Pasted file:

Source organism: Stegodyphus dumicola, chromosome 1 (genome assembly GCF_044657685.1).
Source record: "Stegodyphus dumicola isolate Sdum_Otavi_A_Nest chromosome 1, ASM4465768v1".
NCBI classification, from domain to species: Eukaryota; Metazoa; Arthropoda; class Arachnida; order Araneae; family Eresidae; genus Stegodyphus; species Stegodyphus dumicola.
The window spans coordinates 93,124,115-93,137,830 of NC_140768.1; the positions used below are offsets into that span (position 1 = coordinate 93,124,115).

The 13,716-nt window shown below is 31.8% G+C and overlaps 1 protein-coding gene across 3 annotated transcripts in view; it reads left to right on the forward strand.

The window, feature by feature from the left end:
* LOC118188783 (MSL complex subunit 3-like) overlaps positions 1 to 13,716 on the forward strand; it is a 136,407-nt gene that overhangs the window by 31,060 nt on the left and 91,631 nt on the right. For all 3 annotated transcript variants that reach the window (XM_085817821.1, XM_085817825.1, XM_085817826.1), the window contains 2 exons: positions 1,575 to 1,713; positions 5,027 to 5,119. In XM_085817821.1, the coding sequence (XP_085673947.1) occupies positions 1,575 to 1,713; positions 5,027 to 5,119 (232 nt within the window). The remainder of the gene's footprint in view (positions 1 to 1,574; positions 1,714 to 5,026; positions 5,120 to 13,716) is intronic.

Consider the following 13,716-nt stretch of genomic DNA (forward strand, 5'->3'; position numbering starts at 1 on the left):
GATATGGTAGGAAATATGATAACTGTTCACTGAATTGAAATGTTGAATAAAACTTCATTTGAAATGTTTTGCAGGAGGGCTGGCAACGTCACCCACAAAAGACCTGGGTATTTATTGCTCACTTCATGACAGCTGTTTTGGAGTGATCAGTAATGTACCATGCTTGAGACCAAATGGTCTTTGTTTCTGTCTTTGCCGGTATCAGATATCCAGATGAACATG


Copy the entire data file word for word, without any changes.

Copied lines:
Source organism: Stegodyphus dumicola, chromosome 1 (genome assembly GCF_044657685.1).
Source record: "Stegodyphus dumicola isolate Sdum_Otavi_A_Nest chromosome 1, ASM4465768v1".
NCBI classification, from domain to species: Eukaryota; Metazoa; Arthropoda; class Arachnida; order Araneae; family Eresidae; genus Stegodyphus; species Stegodyphus dumicola.
The window spans coordinates 93,124,115-93,137,830 of NC_140768.1; the positions used below are offsets into that span (position 1 = coordinate 93,124,115).

The 13,716-nt window shown below is 31.8% G+C and overlaps 1 protein-coding gene across 3 annotated transcripts in view; it reads left to right on the forward strand.

The window, feature by feature from the left end:
* LOC118188783 (MSL complex subunit 3-like) overlaps positions 1 to 13,716 on the forward strand; it is a 136,407-nt gene that overhangs the window by 31,060 nt on the left and 91,631 nt on the right. For all 3 annotated transcript variants that reach the window (XM_085817821.1, XM_085817825.1, XM_085817826.1), the window contains 2 exons: positions 1,575 to 1,713; positions 5,027 to 5,119. In XM_085817821.1, the coding sequence (XP_085673947.1) occupies positions 1,575 to 1,713; positions 5,027 to 5,119 (232 nt within the window). The remainder of the gene's footprint in view (positions 1 to 1,574; positions 1,714 to 5,026; positions 5,120 to 13,716) is intronic.

Consider the following 13,716-nt stretch of genomic DNA (forward strand, 5'->3'; position numbering starts at 1 on the left):
GATATGGTAGGAAATATGATAACTGTTCACTGAATTGAAATGTTGAATAAAACTTCATTTGAAATGTTTTGCAGGAGGGCTGGCAACGTCACCCACAAAAGACCTGGGTATTTATTGCTCACTTCATGACAGCTGTTTTGGAGTGATCAGTAATGTACCATGCTTGAGACCAAATGGTCTTTGTTTCTGTCTTTGCCGGTATCAGATATCCAGATGAACATG